(The Baldfather advertises yet another media outlet that won’t be lobbing any critical coverage his way. / Photo via Getty)
By Brian J. D’Souza
Ideally, the relationship between professional sports organizations like the UFC and media members should be about interdependence, where both parties rely equally upon each other. In practice, many MMA media members and outlets often exist as the clingy, powerless co-dependent partners that put the needs of the UFC before the need for factual and accurate sports journalism.
Last week, a Twitter war-of-words erupted between Yahoo! Sports reporter Kevin Iole and UFC president Dana White over whether the UFC was hiding TRT-user Vitor Belfort in Brazil to avoid the scrutiny of an American athletic commission.
(Screencap via Reddit_MMA)
It’s understandable why White feels threatened by media scrutiny; Iole certainly hasn’t pulled any punches regarding the lack of consequences for using performance enhancers in boxing and MMA. While the New York Yankees and Major League Baseball could survive for 211 games without Alex Rodriguez (or the other disgraced players) in the wake of the Biogenesis scandal, the already watered-down cards promoted by the UFC would lose even more star power if known TRT-users (Vitor Belfort, Dan Henderson, Chael Sonnen, Frank Mir — and counting) were culled from the promotion.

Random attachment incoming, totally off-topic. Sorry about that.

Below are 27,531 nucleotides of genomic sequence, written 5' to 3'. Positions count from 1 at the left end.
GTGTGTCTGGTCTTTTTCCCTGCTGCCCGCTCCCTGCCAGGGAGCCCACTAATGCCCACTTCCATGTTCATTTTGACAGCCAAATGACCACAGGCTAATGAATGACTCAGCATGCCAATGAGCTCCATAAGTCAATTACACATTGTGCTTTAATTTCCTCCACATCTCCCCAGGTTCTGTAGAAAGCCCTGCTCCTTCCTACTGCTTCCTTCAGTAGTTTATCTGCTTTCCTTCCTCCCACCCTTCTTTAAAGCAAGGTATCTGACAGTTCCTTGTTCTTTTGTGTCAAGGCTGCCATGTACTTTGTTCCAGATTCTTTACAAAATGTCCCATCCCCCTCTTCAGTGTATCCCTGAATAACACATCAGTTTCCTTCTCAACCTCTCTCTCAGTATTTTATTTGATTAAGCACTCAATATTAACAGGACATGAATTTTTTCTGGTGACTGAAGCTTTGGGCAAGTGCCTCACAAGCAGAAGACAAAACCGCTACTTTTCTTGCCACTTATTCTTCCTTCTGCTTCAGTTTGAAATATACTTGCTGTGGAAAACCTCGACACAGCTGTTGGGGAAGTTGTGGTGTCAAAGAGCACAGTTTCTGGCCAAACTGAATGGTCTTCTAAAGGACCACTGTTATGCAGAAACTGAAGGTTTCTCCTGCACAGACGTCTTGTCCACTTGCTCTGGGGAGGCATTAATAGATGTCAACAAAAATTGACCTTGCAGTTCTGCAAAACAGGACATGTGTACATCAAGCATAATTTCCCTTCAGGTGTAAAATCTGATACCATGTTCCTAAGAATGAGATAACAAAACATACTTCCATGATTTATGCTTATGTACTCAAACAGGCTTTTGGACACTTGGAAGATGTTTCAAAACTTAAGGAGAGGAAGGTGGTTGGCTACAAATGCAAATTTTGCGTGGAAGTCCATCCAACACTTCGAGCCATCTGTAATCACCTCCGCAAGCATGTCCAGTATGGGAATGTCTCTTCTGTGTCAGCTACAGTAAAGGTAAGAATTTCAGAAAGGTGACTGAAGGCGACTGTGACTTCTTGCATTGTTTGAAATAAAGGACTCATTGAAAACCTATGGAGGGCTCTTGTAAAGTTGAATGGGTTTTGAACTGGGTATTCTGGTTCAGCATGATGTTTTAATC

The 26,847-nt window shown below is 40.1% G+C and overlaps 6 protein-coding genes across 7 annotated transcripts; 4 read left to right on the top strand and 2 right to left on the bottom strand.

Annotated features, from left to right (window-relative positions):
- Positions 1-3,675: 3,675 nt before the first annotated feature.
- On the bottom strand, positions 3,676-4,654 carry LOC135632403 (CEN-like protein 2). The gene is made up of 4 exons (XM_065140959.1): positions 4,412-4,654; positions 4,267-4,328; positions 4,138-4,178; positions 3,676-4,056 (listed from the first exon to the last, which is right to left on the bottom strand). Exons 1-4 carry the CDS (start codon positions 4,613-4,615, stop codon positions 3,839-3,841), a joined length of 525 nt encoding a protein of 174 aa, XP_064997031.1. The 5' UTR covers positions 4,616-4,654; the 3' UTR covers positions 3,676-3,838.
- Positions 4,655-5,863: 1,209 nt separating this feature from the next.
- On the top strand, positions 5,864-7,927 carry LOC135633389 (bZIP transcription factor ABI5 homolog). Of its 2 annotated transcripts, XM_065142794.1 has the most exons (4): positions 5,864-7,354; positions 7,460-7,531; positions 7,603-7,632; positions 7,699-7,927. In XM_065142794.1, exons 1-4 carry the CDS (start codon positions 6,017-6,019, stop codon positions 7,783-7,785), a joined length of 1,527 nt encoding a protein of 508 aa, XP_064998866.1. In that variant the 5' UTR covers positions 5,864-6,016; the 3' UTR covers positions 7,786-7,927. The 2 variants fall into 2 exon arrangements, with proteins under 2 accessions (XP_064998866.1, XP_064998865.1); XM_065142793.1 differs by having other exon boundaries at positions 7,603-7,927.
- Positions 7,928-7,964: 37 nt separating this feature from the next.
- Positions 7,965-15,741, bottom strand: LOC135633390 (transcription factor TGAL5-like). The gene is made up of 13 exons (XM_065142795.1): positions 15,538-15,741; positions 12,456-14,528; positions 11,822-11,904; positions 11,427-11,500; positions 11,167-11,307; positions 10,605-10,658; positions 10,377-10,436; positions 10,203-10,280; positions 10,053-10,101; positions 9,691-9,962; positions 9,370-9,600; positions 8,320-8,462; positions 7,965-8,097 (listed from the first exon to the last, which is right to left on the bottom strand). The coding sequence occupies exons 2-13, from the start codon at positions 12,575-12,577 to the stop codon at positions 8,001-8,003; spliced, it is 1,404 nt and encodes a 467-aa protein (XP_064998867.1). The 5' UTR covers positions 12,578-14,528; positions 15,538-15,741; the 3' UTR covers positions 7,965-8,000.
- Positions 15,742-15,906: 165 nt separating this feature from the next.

MMA fans on MixedMartialArts.com’s UG forum observed that Kevin Iole could be denied media credentials for his failure to toe the UFC’s company line. This is not an empty threat, as many different outlets and individuals including ESPN.com’s Josh Gross, SI.com’s Loretta Hunt, CagePotato.com and Deadspin.com are all barred from press row at UFC events.
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The public needs to grasp the reality that being an MMA reporter isn’t just about having a nice buffet and a comped ticket at a fight card. It’s about access to prominent fighters, coaches, managers and promoters to get the inside scoop and flesh out stories not reported elsewhere. When newly-crowned UFC middleweight champion Chris Weidman visited ESPN headquarters in Bristol, Connecticut, Josh Gross was denied an opportunity to interview Weidman. Banned media members may also miss out on a PR mailing list where media outlets learn about breaking UFC news, conference calls that allow media to ask questions to the headliners of major pay-per-view shows, and other events that media can be invited to.
The fear of losing those perks remains a potent sanction by the UFC in ensuring media compliance. I reference Exhibit A: an e-mail written by Bleacher Report staffer Jeremy Botter (leaked by Deadspin.com) that outlined several ways for MMA writers to avoid conflict with the UFC, including the following points: